Morality’s ‘dark side’ shapes political violence support

Scanning people's brains while they saw images of violent protests reveals that moral convictions can lead to support for political violence.

U. Chicago • futurity
Nov. 30, 2020 ~8 min

politics brains society-and-culture social-lives violence beliefs morals

'Constructive arguing' can help keep the peace at your Thanksgiving table

Talking with people who hold different political views doesn't have to be an exercise in futile rage. Here are some tips to help you peacefully and fruitfully discuss spicy topics.

James M. Honeycutt, Lecturer in Executive Education, The University of Texas at Dallas and Distinguished Professor Emeritus of Communication Studies from Louisiana State University, University of Texas at Dallas • conversation
Nov. 25, 2020 ~6 min

communication argument beliefs thanksgiving partisan-bias arguments viewpoints conflict-resolution political-views conflict-management arguing

Rural hospitals are under siege from COVID-19 – here's what doctors are facing, in their own words

Hospitals are losing staff to quarantines as rural case numbers rise, and administrators fear flu season will make make it worse. And then there's the politics.

Lauren Hughes, Physician, Associate Professor of Family Medicine, University of Colorado Anschutz Medical Campus • conversation
Nov. 20, 2020 ~9 min

medicine public-health covid-19 coronavirus politics pandemic health-care quarantine hospitals doctors masks rural great-plains rural-health midwest

Taking the pulse of local politics

Asya Magazinnik finds disparate implementation of national policies in jurisdictions across the United States.

Leda Zimmerman | Department of Political Science • mit
Nov. 19, 2020 ~8 min

policy immigration profile research government school-of-humanities-arts-and-social-sciences faculty social-justice political-science voting-and-elections

When scientific journals take sides during an election, the public's trust in science takes a hit

When the scientific establishment gets involved in partisan politics, surveys suggest, there are unintended consequences – especially for conservatives.

Stylianos Syropoulos, PhD Student in Psychological and Brain Sciences, University of Massachusetts Amherst • conversation
Nov. 12, 2020 ~6 min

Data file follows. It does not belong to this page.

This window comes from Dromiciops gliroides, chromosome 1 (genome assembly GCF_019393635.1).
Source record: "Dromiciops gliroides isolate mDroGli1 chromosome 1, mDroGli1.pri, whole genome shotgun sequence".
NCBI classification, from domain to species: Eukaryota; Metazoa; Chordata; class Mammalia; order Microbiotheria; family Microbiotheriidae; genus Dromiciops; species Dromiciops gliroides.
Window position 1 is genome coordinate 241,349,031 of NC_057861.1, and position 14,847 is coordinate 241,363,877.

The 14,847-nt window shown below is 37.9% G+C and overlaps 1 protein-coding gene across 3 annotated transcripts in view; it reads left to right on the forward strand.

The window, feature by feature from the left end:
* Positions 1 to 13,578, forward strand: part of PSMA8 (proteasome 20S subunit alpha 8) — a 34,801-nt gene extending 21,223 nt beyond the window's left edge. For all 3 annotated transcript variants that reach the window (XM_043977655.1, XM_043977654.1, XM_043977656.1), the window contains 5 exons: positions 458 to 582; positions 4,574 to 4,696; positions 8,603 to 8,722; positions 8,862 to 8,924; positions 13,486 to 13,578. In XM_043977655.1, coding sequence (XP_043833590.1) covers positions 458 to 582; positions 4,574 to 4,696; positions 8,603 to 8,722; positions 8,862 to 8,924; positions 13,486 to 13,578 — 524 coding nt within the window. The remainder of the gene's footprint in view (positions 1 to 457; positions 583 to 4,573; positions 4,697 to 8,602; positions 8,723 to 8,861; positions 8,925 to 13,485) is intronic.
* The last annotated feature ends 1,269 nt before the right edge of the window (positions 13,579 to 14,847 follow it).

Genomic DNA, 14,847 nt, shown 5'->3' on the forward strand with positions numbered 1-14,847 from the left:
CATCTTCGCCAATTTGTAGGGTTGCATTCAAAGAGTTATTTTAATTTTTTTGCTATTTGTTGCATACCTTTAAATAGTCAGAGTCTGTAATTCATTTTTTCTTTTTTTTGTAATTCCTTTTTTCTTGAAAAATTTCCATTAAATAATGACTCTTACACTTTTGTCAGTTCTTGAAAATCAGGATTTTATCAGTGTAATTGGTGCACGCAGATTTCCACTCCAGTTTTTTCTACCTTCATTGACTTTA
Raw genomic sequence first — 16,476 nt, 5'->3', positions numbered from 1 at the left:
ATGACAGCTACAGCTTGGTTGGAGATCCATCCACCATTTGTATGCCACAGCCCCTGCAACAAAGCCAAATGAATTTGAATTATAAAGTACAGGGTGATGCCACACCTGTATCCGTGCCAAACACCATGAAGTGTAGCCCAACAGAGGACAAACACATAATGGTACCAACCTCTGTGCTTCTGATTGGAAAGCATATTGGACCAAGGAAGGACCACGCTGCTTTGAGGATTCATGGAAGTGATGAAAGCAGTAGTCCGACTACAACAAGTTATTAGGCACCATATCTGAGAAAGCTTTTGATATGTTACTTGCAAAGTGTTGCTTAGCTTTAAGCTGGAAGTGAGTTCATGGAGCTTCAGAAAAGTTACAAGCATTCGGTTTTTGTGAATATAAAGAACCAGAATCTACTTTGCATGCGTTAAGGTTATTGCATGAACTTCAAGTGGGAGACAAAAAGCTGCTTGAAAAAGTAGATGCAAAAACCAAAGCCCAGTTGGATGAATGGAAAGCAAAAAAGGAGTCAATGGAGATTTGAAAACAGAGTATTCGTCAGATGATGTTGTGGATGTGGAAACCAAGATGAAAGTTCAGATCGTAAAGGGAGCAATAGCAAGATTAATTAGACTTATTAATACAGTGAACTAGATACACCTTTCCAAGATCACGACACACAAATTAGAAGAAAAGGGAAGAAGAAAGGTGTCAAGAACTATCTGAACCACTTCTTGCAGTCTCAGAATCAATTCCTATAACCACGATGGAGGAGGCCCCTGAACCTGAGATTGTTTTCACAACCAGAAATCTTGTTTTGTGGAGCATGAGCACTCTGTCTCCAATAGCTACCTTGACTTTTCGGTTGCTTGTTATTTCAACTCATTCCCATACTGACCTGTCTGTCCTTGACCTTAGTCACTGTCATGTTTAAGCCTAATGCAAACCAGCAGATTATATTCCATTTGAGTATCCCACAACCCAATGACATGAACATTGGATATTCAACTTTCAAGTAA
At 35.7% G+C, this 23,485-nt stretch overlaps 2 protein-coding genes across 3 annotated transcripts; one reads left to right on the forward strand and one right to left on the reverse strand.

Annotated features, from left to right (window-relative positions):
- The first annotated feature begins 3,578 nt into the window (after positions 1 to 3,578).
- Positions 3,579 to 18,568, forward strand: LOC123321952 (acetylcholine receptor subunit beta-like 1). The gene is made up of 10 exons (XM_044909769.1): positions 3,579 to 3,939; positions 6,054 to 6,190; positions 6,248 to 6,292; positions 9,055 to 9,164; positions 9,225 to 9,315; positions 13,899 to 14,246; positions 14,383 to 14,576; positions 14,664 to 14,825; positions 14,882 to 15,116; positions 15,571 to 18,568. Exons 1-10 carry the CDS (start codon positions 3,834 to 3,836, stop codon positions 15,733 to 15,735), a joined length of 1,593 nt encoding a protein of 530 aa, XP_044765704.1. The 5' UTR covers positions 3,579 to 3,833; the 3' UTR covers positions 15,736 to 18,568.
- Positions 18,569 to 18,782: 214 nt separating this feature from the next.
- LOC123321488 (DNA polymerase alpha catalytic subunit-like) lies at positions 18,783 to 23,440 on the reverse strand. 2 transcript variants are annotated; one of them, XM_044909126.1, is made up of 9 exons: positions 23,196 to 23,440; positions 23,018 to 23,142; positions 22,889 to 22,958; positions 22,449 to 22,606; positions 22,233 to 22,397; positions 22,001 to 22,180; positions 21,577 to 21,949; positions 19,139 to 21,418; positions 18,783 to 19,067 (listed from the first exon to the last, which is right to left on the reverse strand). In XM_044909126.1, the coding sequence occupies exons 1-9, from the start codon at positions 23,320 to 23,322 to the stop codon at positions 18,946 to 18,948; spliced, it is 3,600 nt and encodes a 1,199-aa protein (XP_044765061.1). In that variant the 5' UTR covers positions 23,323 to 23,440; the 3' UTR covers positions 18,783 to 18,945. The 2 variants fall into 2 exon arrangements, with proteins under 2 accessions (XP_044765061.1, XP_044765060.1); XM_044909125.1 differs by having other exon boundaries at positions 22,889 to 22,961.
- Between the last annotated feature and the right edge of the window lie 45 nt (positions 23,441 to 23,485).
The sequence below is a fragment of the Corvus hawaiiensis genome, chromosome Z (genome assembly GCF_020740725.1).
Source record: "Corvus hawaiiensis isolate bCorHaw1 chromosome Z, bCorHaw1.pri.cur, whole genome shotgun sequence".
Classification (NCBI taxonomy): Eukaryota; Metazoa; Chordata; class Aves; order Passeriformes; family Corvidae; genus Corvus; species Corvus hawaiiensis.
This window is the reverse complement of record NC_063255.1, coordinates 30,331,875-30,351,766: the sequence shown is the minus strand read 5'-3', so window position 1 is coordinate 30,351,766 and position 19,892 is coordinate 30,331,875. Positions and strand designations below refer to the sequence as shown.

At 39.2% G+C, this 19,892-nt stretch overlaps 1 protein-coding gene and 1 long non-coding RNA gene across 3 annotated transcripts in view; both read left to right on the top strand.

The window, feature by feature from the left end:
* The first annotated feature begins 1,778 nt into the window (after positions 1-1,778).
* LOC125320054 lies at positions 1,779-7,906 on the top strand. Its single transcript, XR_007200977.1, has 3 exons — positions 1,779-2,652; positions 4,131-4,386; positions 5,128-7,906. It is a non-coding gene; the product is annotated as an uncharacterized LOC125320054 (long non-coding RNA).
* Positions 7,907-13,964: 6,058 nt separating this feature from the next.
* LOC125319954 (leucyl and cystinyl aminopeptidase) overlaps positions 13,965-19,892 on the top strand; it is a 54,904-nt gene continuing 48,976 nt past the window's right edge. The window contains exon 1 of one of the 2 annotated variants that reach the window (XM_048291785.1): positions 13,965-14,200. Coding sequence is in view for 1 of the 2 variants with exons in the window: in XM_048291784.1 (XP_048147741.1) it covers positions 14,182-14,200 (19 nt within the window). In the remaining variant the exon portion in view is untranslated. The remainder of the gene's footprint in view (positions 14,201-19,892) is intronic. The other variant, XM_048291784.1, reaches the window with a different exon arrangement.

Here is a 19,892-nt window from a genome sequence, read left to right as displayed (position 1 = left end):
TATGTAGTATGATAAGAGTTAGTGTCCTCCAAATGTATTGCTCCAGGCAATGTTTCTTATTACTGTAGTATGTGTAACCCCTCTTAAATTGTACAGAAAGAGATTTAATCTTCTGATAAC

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Conservatives value personal stories more than liberals do when evaluating scientific evidence

How much weight would you put on a scientist's expertise versus the opinion of a random stranger? People on either end of the political spectrum decide differently what seems true.

Michelle Sarraf, Master's Student in Economics, California State Polytechnic University, Pomona • conversation
Nov. 9, 2020 ~6 min

psychology quick-reads research-brief political-polarization truth science-denial experts opinion intuition political-psychology conservatives liberals scientific-evidence politicization-of-science

Game combats political misinformation by letting players undermine democracy

A short online game in which players are recruited as a “Chief Disinformation Officer” and use tactics such as trolling to sabotage elections in a peaceful

Cambridge University News • cambridge
Nov. 6, 2020 ~5 min

 politics  fake-news  social-psychology

Voters are more likely to practice social distancing

Americans who vote are more likely to socially distance to prevent the spread of COVID-19 than people with a lower sense of civic duty, a study finds.

Jill Young Miller-Washington U. • futurity
Nov. 2, 2020 ~9 min

covid-19 politics trust society-and-culture voters

How tech firms have tried to stop disinformation and voter intimidation – and come up short

The major social media firms have taken a largely piecemeal and fractured approach to managing the problem.

Scott Shackelford, Associate Professor of Business Law and Ethics; Executive Director, Ostrom Workshop; Cybersecurity Program Chair, IU-Bloomington, Indiana University • conversation
Nov. 2, 2020 ~9 min

social-media twitter google facebook disinformation regulations elections 2020-us-elections political-ads us-presidential-election voter-intimidation

Secret voting should be mandatory, book argues

The authors of a new book argue the rise of ways to make voting more convenient can undermine the privacy of the ballot. They say secret ballots are a must.

Sandra Knispel-U. Rochester • futurity
Oct. 30, 2020 ~12 min

politics united-states privacy featured society-and-culture social-lives voters